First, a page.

Nursing talent liaison for Greater Milwaukee, Advocate Aurora Health
Nonprofit served: National Association of Hispanic Nurses Greater Milwaukee
Service: Founding president
When Erika Colón was a high school junior at South Division High School in Milwaukee, she participated in a summer internship at the Medical College of Wisconsin.
Colón, who grew up in Puerto Rico before moving to Milwaukee in high school to learn English, hadn’t considered a health care career before then.
She soon realized it was the field for her.
“I was most impressed by the role of the nurse,” Colón said. “It seemed like a lot of people touched the patient and came to see the patient, but throughout the day, the patient was with the nurse. Everyone went to the nurse. The nurse knew everything about the patient.”
Today, Colón is committed to seeing a diverse pipeline of nurses enter the Milwaukee area workforce.
“I want to provide what I really needed when I was young,” Colón said. “There are a lot of things that I think I would have done better had I had a mentor early in my career. The systems just weren’t in place for me to have that. That’s why I’m passionate about it.”
Following years of working as a nurse, she now serves as nursing talent liaison for Advocate Aurora Health, through which she creates partnerships with organizations and schools to encourage young people into nursing, with a specific focus on people of color.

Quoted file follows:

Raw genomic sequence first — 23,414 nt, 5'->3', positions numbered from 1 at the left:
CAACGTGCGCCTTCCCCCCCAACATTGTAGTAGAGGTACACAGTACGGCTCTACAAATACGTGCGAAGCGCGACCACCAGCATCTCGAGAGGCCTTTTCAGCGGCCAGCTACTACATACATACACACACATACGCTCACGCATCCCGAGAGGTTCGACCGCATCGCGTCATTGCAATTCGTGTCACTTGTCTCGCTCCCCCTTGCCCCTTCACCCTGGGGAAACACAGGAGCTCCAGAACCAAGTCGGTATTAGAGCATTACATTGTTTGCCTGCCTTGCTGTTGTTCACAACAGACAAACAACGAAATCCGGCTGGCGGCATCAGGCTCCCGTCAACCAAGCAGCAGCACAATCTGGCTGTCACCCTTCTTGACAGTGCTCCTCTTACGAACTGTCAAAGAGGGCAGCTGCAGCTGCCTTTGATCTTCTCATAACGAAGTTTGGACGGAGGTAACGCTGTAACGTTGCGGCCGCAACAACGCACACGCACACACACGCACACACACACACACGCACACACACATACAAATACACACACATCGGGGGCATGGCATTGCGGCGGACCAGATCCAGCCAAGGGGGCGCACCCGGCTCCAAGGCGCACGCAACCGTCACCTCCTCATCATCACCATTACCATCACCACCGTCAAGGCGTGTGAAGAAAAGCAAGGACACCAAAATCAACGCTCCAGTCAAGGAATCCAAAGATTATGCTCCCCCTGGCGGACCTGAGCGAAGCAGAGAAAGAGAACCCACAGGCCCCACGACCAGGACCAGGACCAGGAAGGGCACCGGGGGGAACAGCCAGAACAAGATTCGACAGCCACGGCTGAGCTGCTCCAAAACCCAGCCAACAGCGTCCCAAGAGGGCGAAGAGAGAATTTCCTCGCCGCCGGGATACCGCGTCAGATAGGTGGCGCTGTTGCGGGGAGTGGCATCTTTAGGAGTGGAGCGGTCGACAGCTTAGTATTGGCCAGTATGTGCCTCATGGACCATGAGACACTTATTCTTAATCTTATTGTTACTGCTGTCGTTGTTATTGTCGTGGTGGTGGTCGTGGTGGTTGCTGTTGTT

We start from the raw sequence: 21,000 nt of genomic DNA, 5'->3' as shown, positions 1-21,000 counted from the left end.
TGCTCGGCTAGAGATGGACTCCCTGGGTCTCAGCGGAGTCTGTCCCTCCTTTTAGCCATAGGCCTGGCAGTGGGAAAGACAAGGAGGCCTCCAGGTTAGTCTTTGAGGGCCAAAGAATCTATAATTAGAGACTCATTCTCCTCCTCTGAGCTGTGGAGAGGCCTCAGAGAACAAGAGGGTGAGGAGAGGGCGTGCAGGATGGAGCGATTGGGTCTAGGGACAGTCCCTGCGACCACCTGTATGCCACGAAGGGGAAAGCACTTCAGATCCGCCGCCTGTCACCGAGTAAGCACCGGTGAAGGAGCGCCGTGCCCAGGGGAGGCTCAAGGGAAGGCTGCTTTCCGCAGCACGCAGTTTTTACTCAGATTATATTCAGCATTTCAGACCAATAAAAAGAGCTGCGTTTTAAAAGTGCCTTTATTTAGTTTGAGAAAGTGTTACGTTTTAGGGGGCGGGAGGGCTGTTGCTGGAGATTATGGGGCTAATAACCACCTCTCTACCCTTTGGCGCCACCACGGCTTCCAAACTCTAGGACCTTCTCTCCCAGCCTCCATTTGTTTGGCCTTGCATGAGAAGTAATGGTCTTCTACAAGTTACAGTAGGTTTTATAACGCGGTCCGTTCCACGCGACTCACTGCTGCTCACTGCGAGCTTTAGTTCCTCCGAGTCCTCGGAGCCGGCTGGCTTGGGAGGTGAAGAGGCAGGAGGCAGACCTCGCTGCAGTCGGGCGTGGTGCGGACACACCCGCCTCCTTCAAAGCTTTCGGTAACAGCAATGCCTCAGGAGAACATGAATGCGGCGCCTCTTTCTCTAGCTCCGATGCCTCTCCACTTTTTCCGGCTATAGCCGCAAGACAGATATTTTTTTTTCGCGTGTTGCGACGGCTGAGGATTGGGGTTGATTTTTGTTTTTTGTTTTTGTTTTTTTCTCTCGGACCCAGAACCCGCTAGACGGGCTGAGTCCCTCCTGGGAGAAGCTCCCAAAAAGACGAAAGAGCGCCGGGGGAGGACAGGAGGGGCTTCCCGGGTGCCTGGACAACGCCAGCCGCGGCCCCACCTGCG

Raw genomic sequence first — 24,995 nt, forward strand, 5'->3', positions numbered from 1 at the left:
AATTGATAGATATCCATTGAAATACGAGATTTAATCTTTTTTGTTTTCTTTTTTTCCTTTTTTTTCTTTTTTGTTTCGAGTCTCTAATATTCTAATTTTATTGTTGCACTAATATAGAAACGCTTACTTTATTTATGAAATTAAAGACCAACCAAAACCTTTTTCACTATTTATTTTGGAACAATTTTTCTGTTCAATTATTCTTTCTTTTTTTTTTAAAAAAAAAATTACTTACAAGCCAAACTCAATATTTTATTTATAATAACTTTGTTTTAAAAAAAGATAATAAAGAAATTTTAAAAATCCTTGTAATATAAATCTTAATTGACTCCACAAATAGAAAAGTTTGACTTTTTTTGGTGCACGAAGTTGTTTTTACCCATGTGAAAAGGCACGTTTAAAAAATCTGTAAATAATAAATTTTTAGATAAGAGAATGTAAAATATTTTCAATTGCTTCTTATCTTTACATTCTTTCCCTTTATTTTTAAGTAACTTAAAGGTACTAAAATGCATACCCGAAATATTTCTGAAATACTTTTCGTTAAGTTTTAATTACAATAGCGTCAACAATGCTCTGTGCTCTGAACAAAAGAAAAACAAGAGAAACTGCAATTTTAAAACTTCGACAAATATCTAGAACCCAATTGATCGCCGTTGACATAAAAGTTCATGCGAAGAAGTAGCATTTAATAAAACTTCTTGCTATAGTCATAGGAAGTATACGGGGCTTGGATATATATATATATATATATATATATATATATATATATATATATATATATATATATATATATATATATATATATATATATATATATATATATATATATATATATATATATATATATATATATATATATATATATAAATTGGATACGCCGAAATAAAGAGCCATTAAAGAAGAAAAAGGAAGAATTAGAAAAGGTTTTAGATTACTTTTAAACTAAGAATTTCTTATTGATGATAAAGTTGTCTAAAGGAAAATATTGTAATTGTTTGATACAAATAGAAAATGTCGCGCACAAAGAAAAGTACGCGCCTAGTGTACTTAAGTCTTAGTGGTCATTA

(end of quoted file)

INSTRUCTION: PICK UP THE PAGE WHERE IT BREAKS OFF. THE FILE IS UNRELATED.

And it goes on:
This year, she and three fellow nurses launched the fully volunteer-run Greater Milwaukee chapter of the National Association of Hispanic Nurses, a role Colón considers to be her “second full-time job.” The association has grown to include more than 70 members, filling a need in the health care community for camaraderie and support. It’s not uncommon for a Hispanic nurse to be the only one in her unit.
“Support networks are particularly important for young nurses,” she added. “When you’re in your first years, it takes some time to develop medical critical thinking skills and other professional and communication skills. At times, nurses that either have an accent or English is not their primary language or are from a different cultural background, they have another barrier or hurdle to go over.”
Members also volunteer in the community, providing bilingual and culturally-competent health screenings, education and other services.
Colón is also a mentor for nursing students from underrepresented groups through Marquette University, a member of the Milwaukee Latino Health Coalition Steering Committee and a volunteer with the Milwaukee Junior Fire Institute.
All of her work is aimed at helping promote a health care ecosystem that is more representative of the wider Milwaukee community.